“Why are you crying?” He asked, his voice a little awkward but firm.

The query and the unexpected concern made her dissolve into a fresh bout of tears. The reassuring voice belonging to a stranger in an alien, deserted setting can trigger the release of hidden pain in a gentle human heart. She cried, uncontrollably. He watched. Both helpless and bonding in a strange way over the common form of rumination that can visit the human race so frequently and at odd hours.

Unbidden, he waded through the water, climbed the rock on which she was perched and hugged her tenderly, right hand giving reassuring taps to her upper half of the trembling body. The two entwined figures in a vast desolate place, in a timeless gesture of magnetic empathy were lost to the sense of time as the watch ceased to tick and the Earth stopped. She found him and his embrace harmless but comforting — the way strangers hug each other and comfort during national tragedies of epic scales. The two young clung to each other in a tight embrace and love was born in their lonely hearts.

After they had separated and she had washed her tear-stained face, he repeated his original question, tense modified, “Why were you crying?”

She said, face downcast, voice frail from crying, “Stepmother.”

“Oh!” He got it. “Are you from this village?”

“No,” said the woman demurely.

“Your name?”

“Aisha.”

He said nothing. They continued to sit on the boulder, a little higher, surveying the surrounding scene. The bird had stopped singing in the nearby clump of trees. A stork flew in the languid air. A tractor could be heard on the dirt road somewhere in the background.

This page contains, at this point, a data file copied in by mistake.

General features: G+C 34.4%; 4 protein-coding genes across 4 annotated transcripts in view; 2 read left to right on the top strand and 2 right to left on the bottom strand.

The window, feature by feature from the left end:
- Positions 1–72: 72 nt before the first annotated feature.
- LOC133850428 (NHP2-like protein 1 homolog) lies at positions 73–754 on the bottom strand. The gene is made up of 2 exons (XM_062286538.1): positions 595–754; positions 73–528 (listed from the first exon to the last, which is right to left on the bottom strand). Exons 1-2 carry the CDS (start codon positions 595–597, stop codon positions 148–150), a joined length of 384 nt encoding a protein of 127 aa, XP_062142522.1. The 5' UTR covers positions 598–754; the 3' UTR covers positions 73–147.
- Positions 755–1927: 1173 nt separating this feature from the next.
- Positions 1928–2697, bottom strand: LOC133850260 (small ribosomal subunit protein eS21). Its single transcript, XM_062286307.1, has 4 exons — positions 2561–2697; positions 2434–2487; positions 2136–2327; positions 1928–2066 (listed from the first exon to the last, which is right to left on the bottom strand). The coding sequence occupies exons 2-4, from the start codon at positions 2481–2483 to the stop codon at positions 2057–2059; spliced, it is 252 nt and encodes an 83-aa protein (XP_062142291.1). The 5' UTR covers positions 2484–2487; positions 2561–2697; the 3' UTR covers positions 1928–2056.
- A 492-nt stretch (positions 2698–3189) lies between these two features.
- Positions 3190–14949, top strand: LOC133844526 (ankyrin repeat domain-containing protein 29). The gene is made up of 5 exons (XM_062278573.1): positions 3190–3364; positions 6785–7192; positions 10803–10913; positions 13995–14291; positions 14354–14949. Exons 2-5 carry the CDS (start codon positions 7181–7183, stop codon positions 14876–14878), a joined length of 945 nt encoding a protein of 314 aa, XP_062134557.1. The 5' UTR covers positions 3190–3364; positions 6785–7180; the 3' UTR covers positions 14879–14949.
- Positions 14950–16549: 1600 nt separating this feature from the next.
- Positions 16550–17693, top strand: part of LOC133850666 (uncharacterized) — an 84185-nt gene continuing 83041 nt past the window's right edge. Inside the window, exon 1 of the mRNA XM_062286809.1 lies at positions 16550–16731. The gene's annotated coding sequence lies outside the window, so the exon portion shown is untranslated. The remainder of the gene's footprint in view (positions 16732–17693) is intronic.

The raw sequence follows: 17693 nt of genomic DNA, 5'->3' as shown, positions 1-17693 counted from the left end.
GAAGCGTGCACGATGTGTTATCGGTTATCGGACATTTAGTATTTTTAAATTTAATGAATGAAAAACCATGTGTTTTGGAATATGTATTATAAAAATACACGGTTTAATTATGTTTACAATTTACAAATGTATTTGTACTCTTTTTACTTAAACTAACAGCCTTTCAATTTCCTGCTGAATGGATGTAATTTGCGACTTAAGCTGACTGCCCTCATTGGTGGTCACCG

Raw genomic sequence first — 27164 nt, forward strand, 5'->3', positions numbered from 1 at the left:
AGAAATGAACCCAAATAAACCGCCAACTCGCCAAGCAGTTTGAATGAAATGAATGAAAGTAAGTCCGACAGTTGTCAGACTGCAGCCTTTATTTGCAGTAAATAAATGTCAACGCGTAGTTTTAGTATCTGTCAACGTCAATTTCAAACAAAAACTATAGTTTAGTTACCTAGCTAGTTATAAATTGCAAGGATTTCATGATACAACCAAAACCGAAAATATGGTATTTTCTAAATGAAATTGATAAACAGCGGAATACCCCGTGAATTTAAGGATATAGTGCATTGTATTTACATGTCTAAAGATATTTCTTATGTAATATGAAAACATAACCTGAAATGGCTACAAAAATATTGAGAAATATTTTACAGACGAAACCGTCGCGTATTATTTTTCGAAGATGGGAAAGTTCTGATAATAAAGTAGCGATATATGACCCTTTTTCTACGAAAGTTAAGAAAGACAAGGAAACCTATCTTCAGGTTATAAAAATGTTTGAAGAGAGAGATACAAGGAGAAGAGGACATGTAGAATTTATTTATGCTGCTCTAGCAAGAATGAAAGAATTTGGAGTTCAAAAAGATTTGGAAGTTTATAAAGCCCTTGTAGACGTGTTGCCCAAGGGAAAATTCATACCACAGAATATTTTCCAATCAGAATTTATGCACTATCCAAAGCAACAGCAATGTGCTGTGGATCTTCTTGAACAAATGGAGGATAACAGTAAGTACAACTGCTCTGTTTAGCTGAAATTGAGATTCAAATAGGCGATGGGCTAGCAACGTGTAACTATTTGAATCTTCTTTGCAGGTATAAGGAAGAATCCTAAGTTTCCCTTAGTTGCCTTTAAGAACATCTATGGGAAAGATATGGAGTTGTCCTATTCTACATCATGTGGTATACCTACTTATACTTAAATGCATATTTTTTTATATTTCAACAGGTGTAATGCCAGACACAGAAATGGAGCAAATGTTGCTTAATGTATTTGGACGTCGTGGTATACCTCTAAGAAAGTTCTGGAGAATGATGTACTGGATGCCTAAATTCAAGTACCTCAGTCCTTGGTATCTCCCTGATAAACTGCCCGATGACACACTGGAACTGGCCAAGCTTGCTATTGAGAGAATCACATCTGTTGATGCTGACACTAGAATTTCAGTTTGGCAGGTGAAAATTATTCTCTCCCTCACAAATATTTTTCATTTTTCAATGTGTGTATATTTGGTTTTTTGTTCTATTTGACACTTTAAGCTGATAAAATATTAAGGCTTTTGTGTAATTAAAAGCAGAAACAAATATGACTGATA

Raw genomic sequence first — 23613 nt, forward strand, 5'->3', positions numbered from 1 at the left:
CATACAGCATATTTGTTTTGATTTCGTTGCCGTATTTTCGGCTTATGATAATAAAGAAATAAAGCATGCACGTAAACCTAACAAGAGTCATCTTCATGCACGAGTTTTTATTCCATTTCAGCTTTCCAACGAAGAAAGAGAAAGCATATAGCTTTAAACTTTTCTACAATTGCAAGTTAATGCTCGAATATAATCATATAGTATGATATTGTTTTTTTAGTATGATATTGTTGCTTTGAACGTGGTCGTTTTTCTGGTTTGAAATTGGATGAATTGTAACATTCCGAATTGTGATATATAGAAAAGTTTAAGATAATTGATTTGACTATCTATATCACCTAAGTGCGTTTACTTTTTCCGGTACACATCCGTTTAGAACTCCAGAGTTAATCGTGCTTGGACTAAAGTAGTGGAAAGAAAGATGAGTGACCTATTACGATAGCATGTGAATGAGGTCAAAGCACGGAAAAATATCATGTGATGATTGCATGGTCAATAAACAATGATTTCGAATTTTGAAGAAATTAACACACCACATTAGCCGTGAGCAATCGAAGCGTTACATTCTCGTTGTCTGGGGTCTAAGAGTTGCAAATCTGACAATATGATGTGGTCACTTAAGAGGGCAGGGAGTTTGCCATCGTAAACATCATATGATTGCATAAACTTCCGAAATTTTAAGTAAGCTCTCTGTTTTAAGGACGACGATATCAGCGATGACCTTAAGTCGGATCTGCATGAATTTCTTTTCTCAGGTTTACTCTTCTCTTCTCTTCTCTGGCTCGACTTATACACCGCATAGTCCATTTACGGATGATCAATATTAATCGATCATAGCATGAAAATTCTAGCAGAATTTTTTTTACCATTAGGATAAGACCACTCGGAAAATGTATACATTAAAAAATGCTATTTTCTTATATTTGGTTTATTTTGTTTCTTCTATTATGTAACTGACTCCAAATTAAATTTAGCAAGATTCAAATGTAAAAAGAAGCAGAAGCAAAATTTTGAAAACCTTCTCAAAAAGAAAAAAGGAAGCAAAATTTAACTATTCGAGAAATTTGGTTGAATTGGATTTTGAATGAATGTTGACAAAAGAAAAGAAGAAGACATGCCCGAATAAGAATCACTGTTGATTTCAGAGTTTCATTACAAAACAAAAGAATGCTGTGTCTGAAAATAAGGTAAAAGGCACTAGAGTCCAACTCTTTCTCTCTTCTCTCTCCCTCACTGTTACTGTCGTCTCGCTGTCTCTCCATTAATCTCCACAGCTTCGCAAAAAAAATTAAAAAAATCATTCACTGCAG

“Your name?” She asked, long lashes fluttering.

“Iqbal.”

“Muslim?”

“Nope. Iqbal Singh.”

She said nothing.

Then he asked,“Your village?”

“Six kms from here.”

“Why did you select this hour and spot?” Iqbal asked.

“I wanted to die. Away from my family and ancestral village…Did not want to disgrace my father. I chose this place where nobody would come and find me or my dead body. I want to die.”

“Die?” Iqbal asked mouth open, eyes uncomprehending. Like drowning a priceless gift in an angry or desperate moment.

“Just that. Sometimes you want to die—to escape being a motherless poor daughter or a woman unwanted in home and society. Nobody cares for me. I am becoming a burden to them.” Her tone was now quiet and firm. Thoughts in order and lucid.

“Age?”

“Do not ask a woman her age,” she said and laughed a clear laugh that rose and blended with the stratosphere. Typical mood swings! “Completed my eighteen years last month. They want me to marry an old widower of my caste and community. I want to study. My stepmother is cruel. She hates me and beats me daily. The widower is her distant relative. A wealthy landlord twice widowed. Giving a lot of dowry. My greedy mother is eager to sell me off to that old lecher. I ran away in a bus to this village and from the village square, came down to this spot.”

“Then?” Iqbal asked the run-away.

“I reached the deserted spot. Climbed up this high boulder in the middle of the river and wanted to take a leap into the rushing cold waters. I took the first steps also…”

“Then?” Asked Iqbal the way kids ask the story-telling tired mothers during bed-time at night.

“I clearly heard a voice.”

“Voice?”

“Yes. The voice that commanded me to stop from drowning.”

Iqbal, surprised, looked around but saw only wild terrain.

“I do not see any mortal here,” he said, holding her hand in his.

“It was not mortal. It came from the world of the dead.”

“What?”

“It was the voice of my dead ammi jaan,” she said. “I know the voice. It commanded me to stop and a hand pulled me off. I sat down and cried. My ammi jaan still cares for me beyond her grave. Her voice is still silky and soft. She doted on me, my poor mother. Then, she sent you here to me.”

The low voice melted his heart. He felt moved. He tightened his grasp — to prevent her slipping through his grip into the watery grave. Her plump hand did not resist. It remained limp and soft; like the hand of a yielding baby to the security of an adult care-giver.

“Your plans?”